from Pressure Points and Middle East Program

Shimon Peres

September 27, 2016

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The last American founding father, James Madison, died in 1836, 60 years after independence had been declared. Today, in the 68th year of its independence, Israel experienced the loss of its own last founding father. Shimon Peres was the last statesman who had been a force in Israeli life from independence in 1948 through all of its wars and all of its peace treaties, and served as Israel’s president until 2014.

Peres, who was born in what was then Poland, was in Israeli government and politics for two thirds of a century. The man who won the Nobel Peace Prize in 1994 had been Director General of its Ministry of Defense in the early 1950s, where he played a key role in securing the arms that allowed Israel to survive Arab attacks.

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Peres was 93, and until the last year his vitality was astonishing. He could have passed for a healthy man in his 70s. This longevity and energy help explain his decades of influence on Israeli political life.

This is not to say that Peres was Israel’s greatest hero: its generals and its first prime minister, David Ben Gurion, vie for that honor. Nor was he its greatest prime minister or political leader. He was actually unpopular in many quarters, and lost numerous elections, until in old age he won the respect to which his career entitled him. Peres was long criticized for excessive optimism about peace with Israel’s neighbors, so it is ironic that when he passed from the scene his predictions appeared in some important ways to be coming true. Israel’s relations with Egypt and Jordan are close and cooperative, at least on security matters, and now relations with the Gulf states appear to be warming up. I recall Ariel Sharon saying to me in 2005 that Israel did not seek to be the lion but refused to be the lamb either. The Arab lions are not exactly lying down with the Israeli lamb today, but they are not attacking it either and many governments appear to be realizing that cooperation with Israel can be to everyone’s benefit.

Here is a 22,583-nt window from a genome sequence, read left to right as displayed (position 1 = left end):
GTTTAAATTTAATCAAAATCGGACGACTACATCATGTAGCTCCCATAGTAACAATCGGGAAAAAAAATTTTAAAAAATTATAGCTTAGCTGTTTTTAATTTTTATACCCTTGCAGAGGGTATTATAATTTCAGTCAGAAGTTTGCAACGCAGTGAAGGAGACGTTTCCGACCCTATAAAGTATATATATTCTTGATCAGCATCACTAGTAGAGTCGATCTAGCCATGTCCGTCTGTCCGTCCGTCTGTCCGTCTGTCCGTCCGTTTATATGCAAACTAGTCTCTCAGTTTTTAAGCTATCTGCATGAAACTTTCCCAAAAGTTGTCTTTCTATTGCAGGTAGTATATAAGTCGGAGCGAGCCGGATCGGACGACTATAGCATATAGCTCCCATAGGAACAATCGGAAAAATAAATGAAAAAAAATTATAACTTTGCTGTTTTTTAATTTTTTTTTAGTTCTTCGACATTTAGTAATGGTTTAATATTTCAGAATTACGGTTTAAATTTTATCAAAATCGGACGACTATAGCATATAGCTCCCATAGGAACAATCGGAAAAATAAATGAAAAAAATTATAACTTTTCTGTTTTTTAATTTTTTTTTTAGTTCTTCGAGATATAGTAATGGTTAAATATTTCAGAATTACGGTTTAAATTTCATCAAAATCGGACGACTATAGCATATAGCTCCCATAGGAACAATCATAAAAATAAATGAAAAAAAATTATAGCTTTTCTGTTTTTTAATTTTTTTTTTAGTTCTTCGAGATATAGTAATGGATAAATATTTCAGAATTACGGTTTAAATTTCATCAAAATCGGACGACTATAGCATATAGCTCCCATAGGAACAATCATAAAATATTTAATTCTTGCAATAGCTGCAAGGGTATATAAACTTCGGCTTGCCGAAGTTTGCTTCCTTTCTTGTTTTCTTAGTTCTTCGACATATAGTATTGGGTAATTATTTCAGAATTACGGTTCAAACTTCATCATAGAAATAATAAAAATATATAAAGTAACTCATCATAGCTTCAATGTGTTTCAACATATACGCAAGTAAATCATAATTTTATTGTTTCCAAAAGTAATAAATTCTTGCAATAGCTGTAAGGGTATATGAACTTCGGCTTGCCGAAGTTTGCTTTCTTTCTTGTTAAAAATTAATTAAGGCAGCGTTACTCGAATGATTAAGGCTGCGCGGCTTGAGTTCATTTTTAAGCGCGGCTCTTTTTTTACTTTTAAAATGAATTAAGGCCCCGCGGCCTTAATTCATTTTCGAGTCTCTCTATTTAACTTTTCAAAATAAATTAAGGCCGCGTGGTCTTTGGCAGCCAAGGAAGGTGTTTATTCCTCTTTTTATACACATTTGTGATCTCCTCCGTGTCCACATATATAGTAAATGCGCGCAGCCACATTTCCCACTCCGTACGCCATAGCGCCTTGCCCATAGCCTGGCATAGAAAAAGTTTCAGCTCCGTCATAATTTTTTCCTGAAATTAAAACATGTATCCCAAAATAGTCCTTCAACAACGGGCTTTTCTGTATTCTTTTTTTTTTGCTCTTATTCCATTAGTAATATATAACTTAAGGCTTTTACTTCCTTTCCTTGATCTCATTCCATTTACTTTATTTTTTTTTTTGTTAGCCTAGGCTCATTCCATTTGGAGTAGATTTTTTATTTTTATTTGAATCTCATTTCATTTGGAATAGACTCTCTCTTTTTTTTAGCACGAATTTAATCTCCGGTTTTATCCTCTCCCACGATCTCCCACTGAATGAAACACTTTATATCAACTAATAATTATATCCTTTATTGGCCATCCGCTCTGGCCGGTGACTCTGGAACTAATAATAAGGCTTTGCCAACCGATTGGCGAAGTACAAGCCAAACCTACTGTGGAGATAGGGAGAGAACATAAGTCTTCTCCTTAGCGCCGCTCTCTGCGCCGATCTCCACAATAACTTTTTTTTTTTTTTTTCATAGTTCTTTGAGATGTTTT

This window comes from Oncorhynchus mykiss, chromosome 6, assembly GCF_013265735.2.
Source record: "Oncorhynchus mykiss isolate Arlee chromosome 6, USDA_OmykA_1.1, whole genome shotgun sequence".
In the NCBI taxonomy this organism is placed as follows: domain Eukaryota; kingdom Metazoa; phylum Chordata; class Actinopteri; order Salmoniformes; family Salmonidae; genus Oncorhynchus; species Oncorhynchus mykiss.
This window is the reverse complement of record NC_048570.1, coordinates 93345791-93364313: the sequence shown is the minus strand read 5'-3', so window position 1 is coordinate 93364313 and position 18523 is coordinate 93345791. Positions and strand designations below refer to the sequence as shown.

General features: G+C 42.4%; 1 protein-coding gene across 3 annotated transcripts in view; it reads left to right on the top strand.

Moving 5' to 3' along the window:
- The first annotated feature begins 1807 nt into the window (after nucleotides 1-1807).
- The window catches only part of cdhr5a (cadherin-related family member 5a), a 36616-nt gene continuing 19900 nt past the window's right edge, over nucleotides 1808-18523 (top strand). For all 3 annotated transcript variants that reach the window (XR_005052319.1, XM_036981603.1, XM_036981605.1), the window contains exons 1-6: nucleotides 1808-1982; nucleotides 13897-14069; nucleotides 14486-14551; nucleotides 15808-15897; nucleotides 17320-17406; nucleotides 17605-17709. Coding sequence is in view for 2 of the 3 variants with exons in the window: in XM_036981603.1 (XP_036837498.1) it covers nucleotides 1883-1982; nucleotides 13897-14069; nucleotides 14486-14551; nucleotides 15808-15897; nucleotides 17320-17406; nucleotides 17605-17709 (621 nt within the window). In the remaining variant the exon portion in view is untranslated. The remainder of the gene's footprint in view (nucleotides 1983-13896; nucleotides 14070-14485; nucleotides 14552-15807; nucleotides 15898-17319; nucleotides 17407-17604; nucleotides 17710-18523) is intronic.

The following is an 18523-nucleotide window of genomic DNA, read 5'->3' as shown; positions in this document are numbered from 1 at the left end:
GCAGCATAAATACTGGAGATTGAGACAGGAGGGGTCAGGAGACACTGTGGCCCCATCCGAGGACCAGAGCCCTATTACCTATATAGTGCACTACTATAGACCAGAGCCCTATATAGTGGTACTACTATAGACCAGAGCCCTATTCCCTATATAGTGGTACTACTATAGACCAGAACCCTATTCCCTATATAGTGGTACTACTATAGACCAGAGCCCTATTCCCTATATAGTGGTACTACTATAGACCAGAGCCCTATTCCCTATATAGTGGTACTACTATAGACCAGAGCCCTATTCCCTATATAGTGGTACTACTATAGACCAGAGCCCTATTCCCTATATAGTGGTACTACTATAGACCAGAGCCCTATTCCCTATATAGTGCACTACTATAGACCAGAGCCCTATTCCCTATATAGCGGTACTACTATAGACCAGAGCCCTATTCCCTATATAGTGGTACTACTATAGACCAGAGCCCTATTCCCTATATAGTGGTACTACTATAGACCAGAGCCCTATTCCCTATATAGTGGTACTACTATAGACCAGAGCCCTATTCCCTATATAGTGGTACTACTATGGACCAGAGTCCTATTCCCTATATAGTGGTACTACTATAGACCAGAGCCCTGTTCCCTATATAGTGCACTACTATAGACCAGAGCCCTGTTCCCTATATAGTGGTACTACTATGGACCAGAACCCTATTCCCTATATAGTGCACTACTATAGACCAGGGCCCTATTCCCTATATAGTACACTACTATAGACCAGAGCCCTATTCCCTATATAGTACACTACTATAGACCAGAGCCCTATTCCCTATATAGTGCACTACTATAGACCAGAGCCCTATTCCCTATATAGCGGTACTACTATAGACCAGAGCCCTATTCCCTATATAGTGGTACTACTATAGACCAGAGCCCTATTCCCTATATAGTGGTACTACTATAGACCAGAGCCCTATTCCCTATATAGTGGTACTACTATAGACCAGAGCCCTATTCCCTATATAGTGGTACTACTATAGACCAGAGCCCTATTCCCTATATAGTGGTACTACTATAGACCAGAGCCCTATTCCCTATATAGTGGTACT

I first met Peres in 1981.  What I recall vividly about many meetings with Peres was his focus on the future. He reveled in hi-tech, not in nostalgia. He was fascinated by nanotechnology, for example, and it was hard to have a meal with him without hearing him speak of the newest frontiers of Israeli technology. He greatly preferred talking about coming decades to reminiscing about earlier ones. Perhaps that is what kept him young into his tenth decade.

Israelis will miss him-- for his optimism, for his lifetime of service, and for this symbolic passing of their founding generation.

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